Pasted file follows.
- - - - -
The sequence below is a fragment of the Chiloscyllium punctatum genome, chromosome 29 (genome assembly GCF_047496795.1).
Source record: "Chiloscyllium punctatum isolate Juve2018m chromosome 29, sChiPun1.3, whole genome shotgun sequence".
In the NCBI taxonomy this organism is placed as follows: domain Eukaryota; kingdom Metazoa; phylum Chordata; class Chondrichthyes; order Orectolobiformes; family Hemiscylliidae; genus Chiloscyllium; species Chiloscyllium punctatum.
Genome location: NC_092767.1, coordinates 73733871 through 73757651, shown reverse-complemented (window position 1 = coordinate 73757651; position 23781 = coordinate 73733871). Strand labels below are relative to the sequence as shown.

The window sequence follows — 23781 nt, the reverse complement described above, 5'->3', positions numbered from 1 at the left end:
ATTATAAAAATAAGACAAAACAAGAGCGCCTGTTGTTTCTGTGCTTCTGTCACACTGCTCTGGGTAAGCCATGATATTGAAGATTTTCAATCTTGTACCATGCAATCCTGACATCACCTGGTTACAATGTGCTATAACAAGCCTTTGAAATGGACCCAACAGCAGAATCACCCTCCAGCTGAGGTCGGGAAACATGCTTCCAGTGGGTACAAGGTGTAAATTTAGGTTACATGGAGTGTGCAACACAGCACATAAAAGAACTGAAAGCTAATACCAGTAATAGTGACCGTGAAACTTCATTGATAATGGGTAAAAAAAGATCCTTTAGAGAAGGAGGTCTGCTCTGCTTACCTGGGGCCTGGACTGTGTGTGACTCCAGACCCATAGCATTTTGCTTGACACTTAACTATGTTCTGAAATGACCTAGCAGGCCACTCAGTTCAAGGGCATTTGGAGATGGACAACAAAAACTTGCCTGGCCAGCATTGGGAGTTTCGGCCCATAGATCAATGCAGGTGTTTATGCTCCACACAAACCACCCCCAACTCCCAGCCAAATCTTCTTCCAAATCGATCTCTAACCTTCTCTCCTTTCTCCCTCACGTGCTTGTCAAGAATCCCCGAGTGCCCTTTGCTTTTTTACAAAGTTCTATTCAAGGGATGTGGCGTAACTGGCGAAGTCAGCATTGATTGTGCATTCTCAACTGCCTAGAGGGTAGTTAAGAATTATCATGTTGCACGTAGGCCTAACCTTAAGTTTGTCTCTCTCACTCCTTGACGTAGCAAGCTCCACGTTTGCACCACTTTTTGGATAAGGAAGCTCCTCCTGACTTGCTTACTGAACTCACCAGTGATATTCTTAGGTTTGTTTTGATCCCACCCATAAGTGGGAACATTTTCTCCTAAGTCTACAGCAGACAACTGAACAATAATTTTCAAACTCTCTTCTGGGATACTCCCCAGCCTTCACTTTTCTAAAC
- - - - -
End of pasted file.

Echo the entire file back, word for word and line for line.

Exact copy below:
The sequence below is a fragment of the Chiloscyllium punctatum genome, chromosome 29 (genome assembly GCF_047496795.1).
Source record: "Chiloscyllium punctatum isolate Juve2018m chromosome 29, sChiPun1.3, whole genome shotgun sequence".
In the NCBI taxonomy this organism is placed as follows: domain Eukaryota; kingdom Metazoa; phylum Chordata; class Chondrichthyes; order Orectolobiformes; family Hemiscylliidae; genus Chiloscyllium; species Chiloscyllium punctatum.
Genome location: NC_092767.1, coordinates 73733871 through 73757651, shown reverse-complemented (window position 1 = coordinate 73757651; position 23781 = coordinate 73733871). Strand labels below are relative to the sequence as shown.

The window sequence follows — 23781 nt, the reverse complement described above, 5'->3', positions numbered from 1 at the left end:
ATTATAAAAATAAGACAAAACAAGAGCGCCTGTTGTTTCTGTGCTTCTGTCACACTGCTCTGGGTAAGCCATGATATTGAAGATTTTCAATCTTGTACCATGCAATCCTGACATCACCTGGTTACAATGTGCTATAACAAGCCTTTGAAATGGACCCAACAGCAGAATCACCCTCCAGCTGAGGTCGGGAAACATGCTTCCAGTGGGTACAAGGTGTAAATTTAGGTTACATGGAGTGTGCAACACAGCACATAAAAGAACTGAAAGCTAATACCAGTAATAGTGACCGTGAAACTTCATTGATAATGGGTAAAAAAAGATCCTTTAGAGAAGGAGGTCTGCTCTGCTTACCTGGGGCCTGGACTGTGTGTGACTCCAGACCCATAGCATTTTGCTTGACACTTAACTATGTTCTGAAATGACCTAGCAGGCCACTCAGTTCAAGGGCATTTGGAGATGGACAACAAAAACTTGCCTGGCCAGCATTGGGAGTTTCGGCCCATAGATCAATGCAGGTGTTTATGCTCCACACAAACCACCCCCAACTCCCAGCCAAATCTTCTTCCAAATCGATCTCTAACCTTCTCTCCTTTCTCCCTCACGTGCTTGTCAAGAATCCCCGAGTGCCCTTTGCTTTTTTACAAAGTTCTATTCAAGGGATGTGGCGTAACTGGCGAAGTCAGCATTGATTGTGCATTCTCAACTGCCTAGAGGGTAGTTAAGAATTATCATGTTGCACGTAGGCCTAACCTTAAGTTTGTCTCTCTCACTCCTTGACGTAGCAAGCTCCACGTTTGCACCACTTTTTGGATAAGGAAGCTCCTCCTGACTTGCTTACTGAACTCACCAGTGATATTCTTAGGTTTGTTTTGATCCCACCCATAAGTGGGAACATTTTCTCCTAAGTCTACAGCAGACAACTGAACAATAATTTTCAAACTCTCTTCTGGGATACTCCCCAGCCTTCACTTTTCTAAAC